HANK: Are you in a writing group? Do you have a critique partner? (And if you don't and want one--come back Thursday. I'm just saying.) Have you learned anything BIG from someone else reading your stuff? Ever regrettted it?

I also learn from reading other people's work! And that's a rarely-discussed but wonderful benefit to critiquing!
(Tomorrow: It's Wednesday, so we'll have a special guest. Clue: say cheese! Oh, a
photographer? Nope.)

Becky, a stalwart FOJRW, is the author of The Writing & Critique Group Survival Guide: How to Give and Receive Feedback, Self-Edit, and Make Revisions. The Survival Guide was published by Writer’s Digest in January, 2010.
Through her ten years as a freelance editor and her more than fifteen years participating in critique groups, Becky has learned firsthand the support and motivation that writers can give to each other on their writing paths. She is a passionate advocate of the benefits of critique groups and the value in working to build a strong, productive group. She is available to speak at conferences, writing clubs, and your critique group. Check out her website!


  1. Hank, thanks so much for interviewing me here at Jungle Red Writers!

  2. YOu know--I do a lot of judging of manuscripts.

    (Whether I have the experitse to do that--well, I guess I do. I'm pretty comfortable with it. And I truly enjoy it! I've gotten to read some fantastic stuff. And other manuscripts are--TERRIBLE. Well, let's say, in need of some editing and thought. )

    Any thoughts, Becky or anyone, about judging? And the difference between judging and editing and critiquing?

  3. HI Becky,

    Great interview and topic. I judged a fiction contest once for The Real Paper (do you remember the Real Paper, Bostonians?) It was a short story contest and the finalists were so apparent, it didn't feel like judging. It just felt like common sense. I'm guessing though, that when you are dealing with a multitude of talent, it boils down to new voice/perspective/insight to a world we haven't seen before.

    On critiquing, my general policy is that new writers of poor quality work can really only absorb so much at a time. There is no point bombarding anyone with too heavy a dose of criticism because it becomes counterproductive. So I try to point out the good things and focus on the stuff that will get them to the next level when they can turn their attention to the next round of changes.

    The better the work though, the more willing I am to get detailed with the critique mostly because I get so excited about its potential I lose some of my self restraint.

  4. I think contests & judging are a great chance for writers to push themselves, get something out there, and learn about taking a risk with your writing--which we need to do! It's hard, though, because winning a contest does not necessarily mean a project is ready for submission to an agent or editor. Which a lot of us have probably learned the hard way. :)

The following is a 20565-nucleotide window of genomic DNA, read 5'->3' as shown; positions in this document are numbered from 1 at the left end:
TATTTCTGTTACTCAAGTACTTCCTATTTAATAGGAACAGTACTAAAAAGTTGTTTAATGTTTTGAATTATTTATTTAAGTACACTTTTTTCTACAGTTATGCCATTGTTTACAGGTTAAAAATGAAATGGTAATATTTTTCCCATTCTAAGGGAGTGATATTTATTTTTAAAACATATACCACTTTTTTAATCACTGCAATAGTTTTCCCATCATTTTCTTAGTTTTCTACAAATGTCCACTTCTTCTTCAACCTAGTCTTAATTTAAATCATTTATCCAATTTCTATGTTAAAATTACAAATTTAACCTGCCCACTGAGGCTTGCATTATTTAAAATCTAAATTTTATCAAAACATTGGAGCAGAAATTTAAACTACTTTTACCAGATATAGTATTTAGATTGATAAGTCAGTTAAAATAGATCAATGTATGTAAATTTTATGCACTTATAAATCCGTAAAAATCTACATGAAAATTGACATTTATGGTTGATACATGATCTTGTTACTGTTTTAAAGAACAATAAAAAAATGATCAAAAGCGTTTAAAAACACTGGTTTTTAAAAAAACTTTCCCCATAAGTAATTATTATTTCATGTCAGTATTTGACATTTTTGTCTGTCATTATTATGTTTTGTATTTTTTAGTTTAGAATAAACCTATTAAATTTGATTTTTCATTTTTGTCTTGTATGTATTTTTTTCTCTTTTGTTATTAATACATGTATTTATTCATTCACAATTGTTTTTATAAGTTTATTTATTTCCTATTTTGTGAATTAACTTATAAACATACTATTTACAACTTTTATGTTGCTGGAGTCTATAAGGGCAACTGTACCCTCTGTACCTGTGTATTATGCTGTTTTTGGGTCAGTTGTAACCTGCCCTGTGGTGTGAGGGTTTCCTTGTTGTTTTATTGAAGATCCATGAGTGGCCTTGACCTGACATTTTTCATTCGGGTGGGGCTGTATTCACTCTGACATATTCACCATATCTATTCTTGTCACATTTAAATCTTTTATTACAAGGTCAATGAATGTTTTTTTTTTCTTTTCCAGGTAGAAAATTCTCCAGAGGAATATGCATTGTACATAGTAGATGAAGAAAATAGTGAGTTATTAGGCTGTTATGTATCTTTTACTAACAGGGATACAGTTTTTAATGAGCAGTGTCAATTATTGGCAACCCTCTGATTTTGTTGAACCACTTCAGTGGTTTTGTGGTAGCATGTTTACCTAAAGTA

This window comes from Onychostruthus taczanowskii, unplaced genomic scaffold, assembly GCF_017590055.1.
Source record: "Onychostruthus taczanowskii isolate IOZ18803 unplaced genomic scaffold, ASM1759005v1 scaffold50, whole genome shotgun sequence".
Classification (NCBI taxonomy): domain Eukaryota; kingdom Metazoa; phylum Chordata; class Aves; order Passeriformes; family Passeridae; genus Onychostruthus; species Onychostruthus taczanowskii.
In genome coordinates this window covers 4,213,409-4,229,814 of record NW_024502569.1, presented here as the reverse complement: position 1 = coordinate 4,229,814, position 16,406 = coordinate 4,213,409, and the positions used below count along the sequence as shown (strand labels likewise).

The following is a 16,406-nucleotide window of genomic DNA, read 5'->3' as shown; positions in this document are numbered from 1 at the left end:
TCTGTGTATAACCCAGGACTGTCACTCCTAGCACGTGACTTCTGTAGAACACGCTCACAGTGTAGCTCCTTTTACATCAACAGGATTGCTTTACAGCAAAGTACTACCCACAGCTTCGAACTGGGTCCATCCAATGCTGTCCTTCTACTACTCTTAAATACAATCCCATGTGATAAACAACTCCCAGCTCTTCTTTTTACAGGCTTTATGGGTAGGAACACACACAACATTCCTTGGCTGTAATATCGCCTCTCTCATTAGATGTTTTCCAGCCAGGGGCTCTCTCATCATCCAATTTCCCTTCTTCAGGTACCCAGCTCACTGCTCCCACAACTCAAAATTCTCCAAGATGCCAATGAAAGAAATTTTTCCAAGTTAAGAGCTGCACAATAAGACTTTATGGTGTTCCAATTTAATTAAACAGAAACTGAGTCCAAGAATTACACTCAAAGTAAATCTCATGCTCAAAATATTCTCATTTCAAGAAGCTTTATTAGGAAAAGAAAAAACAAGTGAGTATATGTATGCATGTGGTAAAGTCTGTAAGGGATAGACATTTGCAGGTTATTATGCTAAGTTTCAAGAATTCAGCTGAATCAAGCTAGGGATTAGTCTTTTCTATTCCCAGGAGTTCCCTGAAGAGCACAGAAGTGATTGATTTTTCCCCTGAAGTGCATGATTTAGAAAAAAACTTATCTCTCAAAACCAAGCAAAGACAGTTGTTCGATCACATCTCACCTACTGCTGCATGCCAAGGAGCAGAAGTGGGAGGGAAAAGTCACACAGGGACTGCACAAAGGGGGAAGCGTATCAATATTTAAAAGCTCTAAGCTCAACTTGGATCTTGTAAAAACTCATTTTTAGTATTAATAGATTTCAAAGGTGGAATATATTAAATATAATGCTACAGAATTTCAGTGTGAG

5. I just finished judging a contest, and I do hope the people who received my feedback can deal with the fact that I might have been too much into 'crit partner' mode. Of course, the score sheet for a contest makes you zero in on specifics.

    In my first crit group, I drove them nuts trying to get them to explain exactly what they meant in their comments--and my most frequent question was, "Did I write it wrong, or did you read it wrong?" Because even when trying to be careful, we miss things.

  6. Terry, that's so interesting!

    Sometimes when I'm working on the video edits of a TV story, I have to decide whether the story isn't working becuase the pictures are wrong, or because the writing is wrong.

    Sometimes it turns out the video is perfect, I just haven't written the script to match it. And when I do, suddenly the whole thing works.

    See how analagous this is to writing a book?

  7. I was a judge last year for the Edgar (MWA) best novel contest. It wasn't a critique situation, it was choosing the best books of the year. I'd say it was relatively easy to weed out what didn't belong until we got to the top ten percent. Then it got hard because books are good in different ways and for different reasons. The experience was enormously time-consuming, but useful for me as a writer because I got a panoramic view of what's being published in crime fiction today.

    Thanks for stopping in as our guest today Becky!

  8. OH, Roberta, I agree. Even in judging manuscripts, the top ten percent just stand out, instantly, somehow.

    We should chat, someday, generally, about what things made for a winning entry.

    My number one: voice.

    How about you all?

  9. Oh, yes, Jan! The Real Paper. What a great name, too.

    Tomorrow...well, think about this.

    Monday we talked about your parents' influence on the way you handle criticism.

    Tomorrow--another pivtoal character in our criticism-formative yers!